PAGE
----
- This method has been demonstrated to be effective for (non-convex) log-linear models with latent variables (Clark and Curran, 2004; Petrov et al., 2007).Page 4, “Discriminative Synchronous Transduction”
- Clark and Curran (2004) provides a more complete discussion of parsing with a log-linear model and latent variables .Page 4, “Discriminative Synchronous Transduction”
- Derivational ambiguity Table 1 shows the impact of accounting for derivational ambiguity in training and decoding.5 There are two options for training, we could use our latent variable model and optimise the probability of all derivations of the reference translation, or choose a single derivation that yields the reference and optimise its probability alone.Page 6, “Evaluation”
- Max-translation decoding for the model trained on single derivations has only a small positive effect, while for the latent variable model the impact is much larger.6Page 6, “Evaluation”

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Appears in 7 sentences as: log-linear (7)

In *A Discriminative Latent Variable Model for Statistical Machine Translation*

- First, we develop a log-linear model of translation which is globally trained on a significant number of parallel sentences.Page 1, “Introduction”
- 3.1 A global log-linear modelPage 3, “Discriminative Synchronous Transduction”
- Our log-linear translation model defines a conditional probability distribution over the target translations of a given source sentence.Page 3, “Discriminative Synchronous Transduction”
- Our findings echo those observed for latent variable log-linear models successfully used in monolingual parsing (Clark and Curran, 2007; Petrov et al., 2007).Page 4, “Discriminative Synchronous Transduction”
- This method has been demonstrated to be effective for (non-convex) log-linear models with latent variables (Clark and Curran, 2004; Petrov et al., 2007).Page 4, “Discriminative Synchronous Transduction”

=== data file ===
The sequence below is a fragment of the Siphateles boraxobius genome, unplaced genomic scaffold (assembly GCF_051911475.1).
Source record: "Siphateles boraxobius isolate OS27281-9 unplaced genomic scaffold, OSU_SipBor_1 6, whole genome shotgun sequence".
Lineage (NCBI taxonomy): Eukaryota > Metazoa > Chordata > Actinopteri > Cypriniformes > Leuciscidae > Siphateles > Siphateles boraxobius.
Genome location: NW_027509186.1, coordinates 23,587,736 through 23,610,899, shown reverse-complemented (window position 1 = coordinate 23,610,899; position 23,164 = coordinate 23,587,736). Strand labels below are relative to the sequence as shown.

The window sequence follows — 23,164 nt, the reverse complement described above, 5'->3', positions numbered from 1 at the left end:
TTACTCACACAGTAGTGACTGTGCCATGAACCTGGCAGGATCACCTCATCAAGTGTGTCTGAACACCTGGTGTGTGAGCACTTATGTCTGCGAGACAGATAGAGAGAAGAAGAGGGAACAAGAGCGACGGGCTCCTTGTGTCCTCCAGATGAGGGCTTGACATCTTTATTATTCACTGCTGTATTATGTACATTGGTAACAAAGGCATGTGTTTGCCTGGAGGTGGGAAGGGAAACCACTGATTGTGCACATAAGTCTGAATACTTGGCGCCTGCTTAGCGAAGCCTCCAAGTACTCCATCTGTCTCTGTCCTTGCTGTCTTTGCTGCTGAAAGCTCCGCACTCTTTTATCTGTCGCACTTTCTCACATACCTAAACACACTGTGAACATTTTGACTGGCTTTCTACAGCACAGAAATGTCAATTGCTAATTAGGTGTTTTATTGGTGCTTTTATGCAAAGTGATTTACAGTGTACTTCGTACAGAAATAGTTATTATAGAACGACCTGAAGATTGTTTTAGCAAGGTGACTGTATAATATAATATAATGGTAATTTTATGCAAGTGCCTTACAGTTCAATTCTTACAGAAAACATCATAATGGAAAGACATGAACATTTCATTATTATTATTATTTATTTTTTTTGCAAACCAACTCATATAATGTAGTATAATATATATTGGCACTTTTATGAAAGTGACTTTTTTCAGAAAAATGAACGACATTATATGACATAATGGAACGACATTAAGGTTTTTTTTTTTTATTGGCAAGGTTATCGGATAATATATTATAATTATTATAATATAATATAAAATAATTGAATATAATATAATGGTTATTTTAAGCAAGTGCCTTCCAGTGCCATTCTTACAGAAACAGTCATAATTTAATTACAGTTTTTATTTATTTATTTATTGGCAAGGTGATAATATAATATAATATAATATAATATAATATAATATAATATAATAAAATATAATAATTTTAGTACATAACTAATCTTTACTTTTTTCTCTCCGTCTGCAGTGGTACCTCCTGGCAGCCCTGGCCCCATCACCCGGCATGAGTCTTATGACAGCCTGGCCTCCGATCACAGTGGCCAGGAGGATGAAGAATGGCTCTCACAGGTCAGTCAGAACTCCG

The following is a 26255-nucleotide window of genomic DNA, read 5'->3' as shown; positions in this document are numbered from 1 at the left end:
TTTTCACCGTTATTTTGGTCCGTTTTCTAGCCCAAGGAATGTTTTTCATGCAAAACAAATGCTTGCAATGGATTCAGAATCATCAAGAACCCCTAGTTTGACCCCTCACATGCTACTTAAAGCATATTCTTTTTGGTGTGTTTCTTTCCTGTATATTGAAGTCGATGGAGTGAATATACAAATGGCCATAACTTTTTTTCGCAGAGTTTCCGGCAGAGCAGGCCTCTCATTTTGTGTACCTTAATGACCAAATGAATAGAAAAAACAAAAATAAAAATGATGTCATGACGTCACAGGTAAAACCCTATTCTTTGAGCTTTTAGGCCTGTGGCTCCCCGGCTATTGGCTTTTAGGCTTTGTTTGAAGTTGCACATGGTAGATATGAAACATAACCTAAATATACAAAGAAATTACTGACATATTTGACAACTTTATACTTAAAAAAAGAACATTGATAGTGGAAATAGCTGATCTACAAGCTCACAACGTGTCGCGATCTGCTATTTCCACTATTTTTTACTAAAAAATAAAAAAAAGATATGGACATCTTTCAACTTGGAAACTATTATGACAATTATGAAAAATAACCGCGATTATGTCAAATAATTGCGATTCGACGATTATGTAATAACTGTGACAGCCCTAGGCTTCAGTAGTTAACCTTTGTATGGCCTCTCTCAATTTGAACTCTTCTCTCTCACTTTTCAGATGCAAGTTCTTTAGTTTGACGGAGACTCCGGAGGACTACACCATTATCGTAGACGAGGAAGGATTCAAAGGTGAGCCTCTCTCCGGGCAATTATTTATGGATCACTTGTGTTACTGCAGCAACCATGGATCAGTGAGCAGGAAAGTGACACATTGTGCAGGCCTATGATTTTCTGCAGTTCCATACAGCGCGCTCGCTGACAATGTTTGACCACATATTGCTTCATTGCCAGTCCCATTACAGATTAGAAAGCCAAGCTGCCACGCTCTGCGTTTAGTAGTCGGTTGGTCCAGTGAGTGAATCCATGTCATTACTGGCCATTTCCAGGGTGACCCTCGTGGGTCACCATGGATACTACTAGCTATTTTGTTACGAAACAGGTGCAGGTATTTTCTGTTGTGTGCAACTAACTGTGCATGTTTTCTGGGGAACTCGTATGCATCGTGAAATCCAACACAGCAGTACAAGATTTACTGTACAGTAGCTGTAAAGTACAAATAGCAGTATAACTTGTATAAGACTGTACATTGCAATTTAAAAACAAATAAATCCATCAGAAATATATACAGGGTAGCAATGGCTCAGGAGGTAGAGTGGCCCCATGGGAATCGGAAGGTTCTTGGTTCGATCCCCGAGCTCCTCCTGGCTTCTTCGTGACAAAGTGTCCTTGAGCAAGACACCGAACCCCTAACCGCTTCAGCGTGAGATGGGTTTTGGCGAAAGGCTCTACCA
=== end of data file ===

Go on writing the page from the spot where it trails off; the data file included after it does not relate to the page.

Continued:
- Clark and Curran (2004) provides a more complete discussion of parsing with a log-linear model and latent variables.Page 4, “Discriminative Synchronous Transduction”
- Such approaches have been shown to be effective in log-linear word-alignment models Where only a small supervised corpus is available (Blunsom and Cohn, 2006).Page 8, “Discussion and Further Work”

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Appears in 6 sentences as: language model (8)

In *A Discriminative Latent Variable Model for Statistical Machine Translation*

- ilar to the methods for decoding with a SCFG intersected with an n-gram language model, which require language model contexts to be stored in each chart cell.Page 5, “Discriminative Synchronous Transduction”
- The feature set includes: a trigram language model (lm) trainedPage 7, “Evaluation”
- To compare our model directly with these systems we would need to incorporate additional features and a language model , work which we have left for a later date.Page 7, “Evaluation”
- The relative scores confirm that our model, with its minimalist feature set, achieves comparable performance to the standard feature set without the language model .Page 7, “Evaluation”
- As expected, the language model makes a significant difference to BLEU, however we believe that this effect is orthogonal to the choice of base translation model, thus we would expect a similar gain when integrating a language model into the discriminative system.Page 7, “Evaluation”
- To do so would require integrating a language model feature into the max-translation decoding algorithm.Page 8, “Discussion and Further Work”

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Appears in 5 sentences as: conditional probabilities (2) conditional probability (3)

In *A Discriminative Latent Variable Model for Statistical Machine Translation*

- Our log-linear translation model defines a conditional probability distribution over the target translations of a given source sentence.Page 3, “Discriminative Synchronous Transduction”
- The conditional probability of a derivation, d, for a target translation, e, conditioned on the source, f, is given by:Page 3, “Discriminative Synchronous Transduction”